Tynan, Kenneth Peacock

Tynan, Kenneth Peacock

(tī`nən), 1927–80, English drama critic, author, and theatrical executive, b. Birmingham, England. During the 1950s, while writing for The Observer, Tynan was widely regarded as Britain's most brilliant, insightful, and influential drama critic. He espoused a new theatrical realism best exemplified in the works of the angry young menangry young men,
term applied to a group of English writers of the 1950s whose heroes share certain rebellious and critical attitudes toward society. This phrase, which was originally taken from the title of Leslie Allen Paul's autobiography, Angry Young Man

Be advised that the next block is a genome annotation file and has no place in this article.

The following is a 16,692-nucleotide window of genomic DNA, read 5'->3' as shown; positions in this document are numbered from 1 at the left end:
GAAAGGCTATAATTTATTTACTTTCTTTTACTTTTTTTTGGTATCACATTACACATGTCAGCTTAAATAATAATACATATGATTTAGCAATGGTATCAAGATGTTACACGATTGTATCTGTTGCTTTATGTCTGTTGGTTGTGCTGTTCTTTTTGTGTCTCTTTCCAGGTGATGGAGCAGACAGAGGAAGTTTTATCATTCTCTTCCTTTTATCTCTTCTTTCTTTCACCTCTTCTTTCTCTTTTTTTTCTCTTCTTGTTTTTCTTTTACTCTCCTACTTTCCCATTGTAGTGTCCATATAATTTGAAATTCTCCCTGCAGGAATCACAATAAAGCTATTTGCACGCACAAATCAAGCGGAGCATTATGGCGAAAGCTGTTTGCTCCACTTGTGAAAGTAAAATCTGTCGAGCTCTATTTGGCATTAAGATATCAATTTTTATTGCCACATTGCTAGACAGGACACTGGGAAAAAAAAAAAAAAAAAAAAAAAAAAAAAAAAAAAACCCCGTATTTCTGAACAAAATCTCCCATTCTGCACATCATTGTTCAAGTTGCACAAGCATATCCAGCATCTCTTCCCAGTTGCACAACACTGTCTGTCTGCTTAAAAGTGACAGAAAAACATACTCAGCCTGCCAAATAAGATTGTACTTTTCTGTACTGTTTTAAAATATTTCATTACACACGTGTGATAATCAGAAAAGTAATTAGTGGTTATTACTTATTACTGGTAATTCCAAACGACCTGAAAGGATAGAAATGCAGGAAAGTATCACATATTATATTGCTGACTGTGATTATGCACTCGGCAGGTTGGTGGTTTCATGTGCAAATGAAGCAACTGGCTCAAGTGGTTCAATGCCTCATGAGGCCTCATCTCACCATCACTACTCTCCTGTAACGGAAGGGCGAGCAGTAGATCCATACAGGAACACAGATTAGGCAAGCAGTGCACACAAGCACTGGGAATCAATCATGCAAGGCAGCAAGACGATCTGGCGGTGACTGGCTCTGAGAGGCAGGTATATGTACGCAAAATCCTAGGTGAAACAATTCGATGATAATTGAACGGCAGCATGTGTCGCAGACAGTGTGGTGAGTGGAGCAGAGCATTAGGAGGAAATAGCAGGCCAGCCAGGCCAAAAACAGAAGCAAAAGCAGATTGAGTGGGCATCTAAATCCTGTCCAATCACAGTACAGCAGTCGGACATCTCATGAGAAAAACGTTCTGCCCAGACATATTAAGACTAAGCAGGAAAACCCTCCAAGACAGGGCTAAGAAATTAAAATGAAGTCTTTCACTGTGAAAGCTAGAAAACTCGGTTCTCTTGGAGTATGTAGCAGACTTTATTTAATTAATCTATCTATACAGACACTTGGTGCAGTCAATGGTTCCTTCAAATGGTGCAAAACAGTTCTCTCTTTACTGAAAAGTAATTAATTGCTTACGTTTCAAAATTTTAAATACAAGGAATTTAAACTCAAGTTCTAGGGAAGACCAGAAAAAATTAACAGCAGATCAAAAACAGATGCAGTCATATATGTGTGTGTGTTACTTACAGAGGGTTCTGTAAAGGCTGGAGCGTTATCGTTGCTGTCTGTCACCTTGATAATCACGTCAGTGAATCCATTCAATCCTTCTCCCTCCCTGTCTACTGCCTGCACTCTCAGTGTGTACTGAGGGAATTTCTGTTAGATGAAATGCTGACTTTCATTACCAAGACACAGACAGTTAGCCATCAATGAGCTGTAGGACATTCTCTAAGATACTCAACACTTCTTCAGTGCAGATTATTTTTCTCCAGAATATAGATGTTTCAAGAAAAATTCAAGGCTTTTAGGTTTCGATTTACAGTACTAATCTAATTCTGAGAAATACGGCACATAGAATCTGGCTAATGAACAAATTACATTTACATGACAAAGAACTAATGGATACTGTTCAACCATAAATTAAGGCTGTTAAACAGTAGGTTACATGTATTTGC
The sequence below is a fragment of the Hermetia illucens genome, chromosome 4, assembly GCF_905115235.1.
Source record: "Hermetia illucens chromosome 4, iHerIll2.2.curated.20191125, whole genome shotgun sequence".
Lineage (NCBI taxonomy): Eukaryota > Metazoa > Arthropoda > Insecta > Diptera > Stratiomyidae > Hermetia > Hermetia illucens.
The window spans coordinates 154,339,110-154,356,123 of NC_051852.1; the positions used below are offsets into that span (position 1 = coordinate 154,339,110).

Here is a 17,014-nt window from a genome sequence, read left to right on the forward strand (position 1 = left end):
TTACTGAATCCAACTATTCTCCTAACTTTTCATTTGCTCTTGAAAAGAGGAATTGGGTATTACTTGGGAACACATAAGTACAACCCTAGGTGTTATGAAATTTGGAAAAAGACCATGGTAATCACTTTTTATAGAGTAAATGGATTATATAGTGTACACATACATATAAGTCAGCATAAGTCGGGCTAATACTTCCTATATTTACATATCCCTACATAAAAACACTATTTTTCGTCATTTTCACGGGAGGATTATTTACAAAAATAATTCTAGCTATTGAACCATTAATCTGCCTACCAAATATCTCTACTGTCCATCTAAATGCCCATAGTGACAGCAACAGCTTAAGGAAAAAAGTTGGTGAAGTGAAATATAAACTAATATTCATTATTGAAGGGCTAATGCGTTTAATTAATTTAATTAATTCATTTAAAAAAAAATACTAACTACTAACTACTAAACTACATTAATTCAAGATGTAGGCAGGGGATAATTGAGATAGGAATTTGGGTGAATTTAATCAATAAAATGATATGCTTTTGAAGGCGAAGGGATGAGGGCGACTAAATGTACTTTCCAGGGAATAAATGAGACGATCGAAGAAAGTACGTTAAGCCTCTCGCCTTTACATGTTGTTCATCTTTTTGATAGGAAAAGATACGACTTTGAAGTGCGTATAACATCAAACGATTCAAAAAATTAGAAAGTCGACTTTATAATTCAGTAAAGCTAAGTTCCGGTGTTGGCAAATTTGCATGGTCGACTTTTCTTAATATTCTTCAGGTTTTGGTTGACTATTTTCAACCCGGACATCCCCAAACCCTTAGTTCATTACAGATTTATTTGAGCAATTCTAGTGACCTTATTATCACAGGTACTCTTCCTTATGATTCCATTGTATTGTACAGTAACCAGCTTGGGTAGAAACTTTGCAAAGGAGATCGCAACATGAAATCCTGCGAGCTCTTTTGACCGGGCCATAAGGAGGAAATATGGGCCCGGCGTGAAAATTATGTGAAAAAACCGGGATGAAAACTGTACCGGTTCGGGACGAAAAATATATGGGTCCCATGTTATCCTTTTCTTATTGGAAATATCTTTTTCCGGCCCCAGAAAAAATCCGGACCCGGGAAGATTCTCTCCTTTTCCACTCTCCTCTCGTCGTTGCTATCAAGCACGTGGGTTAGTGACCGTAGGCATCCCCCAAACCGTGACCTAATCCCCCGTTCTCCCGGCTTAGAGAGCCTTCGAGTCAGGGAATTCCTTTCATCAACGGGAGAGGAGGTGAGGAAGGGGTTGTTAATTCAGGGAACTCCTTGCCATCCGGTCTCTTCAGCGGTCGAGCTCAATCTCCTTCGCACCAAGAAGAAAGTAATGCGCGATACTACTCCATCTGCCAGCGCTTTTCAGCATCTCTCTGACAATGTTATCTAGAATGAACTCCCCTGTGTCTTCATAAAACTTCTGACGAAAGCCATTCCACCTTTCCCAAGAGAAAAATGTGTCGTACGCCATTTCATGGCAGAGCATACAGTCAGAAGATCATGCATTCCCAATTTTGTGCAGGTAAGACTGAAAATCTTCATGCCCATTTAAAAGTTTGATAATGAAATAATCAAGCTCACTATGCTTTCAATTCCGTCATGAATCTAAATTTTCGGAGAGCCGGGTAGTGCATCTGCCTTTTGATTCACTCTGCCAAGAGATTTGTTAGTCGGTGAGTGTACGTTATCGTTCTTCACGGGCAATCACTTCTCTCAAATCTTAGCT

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. For a decade (1963–73) he was literary manager of the National Theatre of Great Britain. Tynan's last years, spent in Los Angeles, were filled with disappointment and unhappiness and were artistically enlivened primarily by a series of lengthy profiles he wrote for the New Yorker. Among his books are Curtains (1961) and Show People: Profiles in Entertainment (1979).

Bibliography

See his letters, ed. by K. Tynan, his wife (1998); his diaries, ed. by J. Lahr (2001); biography by K. Tynan (1987); memoir by T. Tynan, his daughter (2016).

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